The Ocean County commissioners plan to adopt a resolution calling for a “Parents’ Bill of Rights” to be developed with the intent of better informing parents about school curriculum and providing a model for schools county-wide to follow if they choose.
The resolution, due to be voted on at next week’s commissioners’ meeting, comes weeks after a debate publicly began over requirements for school districts in New Jersey to begin providing lessons that address gender identity to second graders. The resolution will call on Gov. Phil Murphy to “return the decisions to local school boards regarding highly-sensitive curricula for our young children.”
An uproar began last month after the press reported on a presentation delivered by a North Jersey school board during one of its meetings. The presentation detailed the Westfield, Union County, district’s plans to incorporate a gender studies curriculum that was mandated by a 2020 law passed with little fanfare. But after the Westfield district revealed a sample lesson plan included the topic, “‘You might feel like you’re a boy even if you have body parts that some people might tell you are ‘girl’ parts,” some parents and officials began questioning the appropriateness of such a lesson for students in lower grades. A tranche of sample lessons under the banner “Purple, Pink and Blue” was the most controversial, and detailed male and female genitalia and some aspects of gender fluidity.
Local school officials, when questioned by parents at recent meetings, have said the state does not mandate specific lesson plans and local districts can map the curriculum to what they feel is age-appropriate. Parents can also “opt out” of any family life curriculum according to the Brick Township schools superintendent. But many remain skeptical given New Jersey’s progressive tendencies at the legislative level, despite a pledge by Gov. Phil Murphy to review the law.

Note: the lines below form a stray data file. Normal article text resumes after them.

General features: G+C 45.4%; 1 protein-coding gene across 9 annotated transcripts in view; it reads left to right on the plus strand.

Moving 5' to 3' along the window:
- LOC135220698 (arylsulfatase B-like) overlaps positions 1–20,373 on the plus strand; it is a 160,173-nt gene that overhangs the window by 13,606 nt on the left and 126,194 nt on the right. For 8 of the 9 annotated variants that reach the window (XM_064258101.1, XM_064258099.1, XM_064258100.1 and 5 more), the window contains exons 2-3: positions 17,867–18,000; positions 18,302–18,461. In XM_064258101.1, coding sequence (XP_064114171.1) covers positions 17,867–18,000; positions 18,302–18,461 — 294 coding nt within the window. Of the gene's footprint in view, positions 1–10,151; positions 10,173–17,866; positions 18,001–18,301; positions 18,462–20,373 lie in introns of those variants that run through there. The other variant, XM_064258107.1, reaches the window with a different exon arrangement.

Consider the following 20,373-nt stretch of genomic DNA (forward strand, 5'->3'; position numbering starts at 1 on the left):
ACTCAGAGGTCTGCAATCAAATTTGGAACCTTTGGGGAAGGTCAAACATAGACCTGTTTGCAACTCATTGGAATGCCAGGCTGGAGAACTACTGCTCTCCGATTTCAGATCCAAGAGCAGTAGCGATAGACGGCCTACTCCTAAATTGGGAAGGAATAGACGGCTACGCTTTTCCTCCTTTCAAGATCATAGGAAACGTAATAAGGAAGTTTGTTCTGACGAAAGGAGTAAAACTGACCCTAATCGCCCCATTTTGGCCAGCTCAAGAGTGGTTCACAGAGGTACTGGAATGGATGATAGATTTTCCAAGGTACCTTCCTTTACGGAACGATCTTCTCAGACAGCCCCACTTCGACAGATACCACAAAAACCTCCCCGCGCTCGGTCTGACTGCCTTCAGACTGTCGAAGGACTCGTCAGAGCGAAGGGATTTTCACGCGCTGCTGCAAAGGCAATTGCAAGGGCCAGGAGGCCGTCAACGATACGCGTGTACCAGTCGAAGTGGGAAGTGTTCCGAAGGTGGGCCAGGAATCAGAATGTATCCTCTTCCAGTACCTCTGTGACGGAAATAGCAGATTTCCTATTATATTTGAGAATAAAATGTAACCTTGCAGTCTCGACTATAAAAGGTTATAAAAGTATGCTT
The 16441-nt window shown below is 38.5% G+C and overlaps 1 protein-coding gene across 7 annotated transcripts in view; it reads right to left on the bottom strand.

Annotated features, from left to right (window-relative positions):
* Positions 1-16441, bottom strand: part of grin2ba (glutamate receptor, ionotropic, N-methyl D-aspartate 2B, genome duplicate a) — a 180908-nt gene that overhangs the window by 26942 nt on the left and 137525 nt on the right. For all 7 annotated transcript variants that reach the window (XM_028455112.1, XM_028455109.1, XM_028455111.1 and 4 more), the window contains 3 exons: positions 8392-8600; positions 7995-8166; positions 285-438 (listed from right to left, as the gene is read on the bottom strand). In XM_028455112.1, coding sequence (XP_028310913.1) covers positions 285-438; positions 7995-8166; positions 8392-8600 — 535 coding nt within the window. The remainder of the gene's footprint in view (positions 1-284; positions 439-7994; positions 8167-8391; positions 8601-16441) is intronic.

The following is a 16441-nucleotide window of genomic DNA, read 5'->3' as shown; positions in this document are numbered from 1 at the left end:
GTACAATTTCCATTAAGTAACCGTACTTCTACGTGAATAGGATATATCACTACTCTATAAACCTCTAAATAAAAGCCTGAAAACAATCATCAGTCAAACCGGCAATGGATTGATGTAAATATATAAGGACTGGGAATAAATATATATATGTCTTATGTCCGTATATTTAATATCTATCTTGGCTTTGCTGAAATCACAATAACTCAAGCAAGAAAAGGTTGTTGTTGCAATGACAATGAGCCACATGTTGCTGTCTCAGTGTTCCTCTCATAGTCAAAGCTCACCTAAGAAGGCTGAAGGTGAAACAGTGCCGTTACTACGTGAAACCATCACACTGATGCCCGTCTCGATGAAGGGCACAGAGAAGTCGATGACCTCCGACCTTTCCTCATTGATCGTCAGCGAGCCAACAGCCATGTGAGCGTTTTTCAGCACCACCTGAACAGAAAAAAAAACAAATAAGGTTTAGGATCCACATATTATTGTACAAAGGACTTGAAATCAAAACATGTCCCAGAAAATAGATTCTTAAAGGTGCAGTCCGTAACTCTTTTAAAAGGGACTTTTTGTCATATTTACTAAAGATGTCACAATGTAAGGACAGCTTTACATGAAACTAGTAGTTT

“I think this is something that is very important,” said Commissioner Virginia Haines, a former state assemblywoman, who brought the issue to the board at a work session meeting Wednesday. “A lot of people I have talked to about this – no matter where I go – they’re talking about things they’re upset with in the State of New Jersey, and this is the one I hear most often.”
The board as a whole expressed support for the resolution, which symbolically calls on Murphy to give local districts the final say, but also authorizes the county, its administrator and legal counsel to promulgate a “Parents’ Bill of Rights” that will serve as a model for the implementation of the new curriculum for schools across Ocean County if they wish to participate.
A bill proposed by Republicans in the state legislature this week would create a statewide “bill of rights” for parents and review and replace the state’s school curriculum.
The document would set forth policies under which parents would be proactively notified about their children’s curriculum in school, and “allow them to make their own decisions regarding their child’s education and exposure to sensitive information.”
A draft resolution distributed to the commissioners Wednesday states that parents were not afforded the opportunity to provide sufficient public comment or input into the bill since it was passed and signed into law during the height of the coronavirus pandemic, while a shelter-in-place order was active.
“I think it is up to a parent to make that decision as to what their child should learn,” said Haines.
The commissioners agreed that education has become a top issue for local residents.
“I’ve sat down at a restaurant for dinner and have had people come up to me asking about this,” said Commissioner Jack Kelly.
The board will consider the resolution at its next meeting, scheduled to be held at 4 p.m. Wednesday, May 18, at the county administration building in Toms River.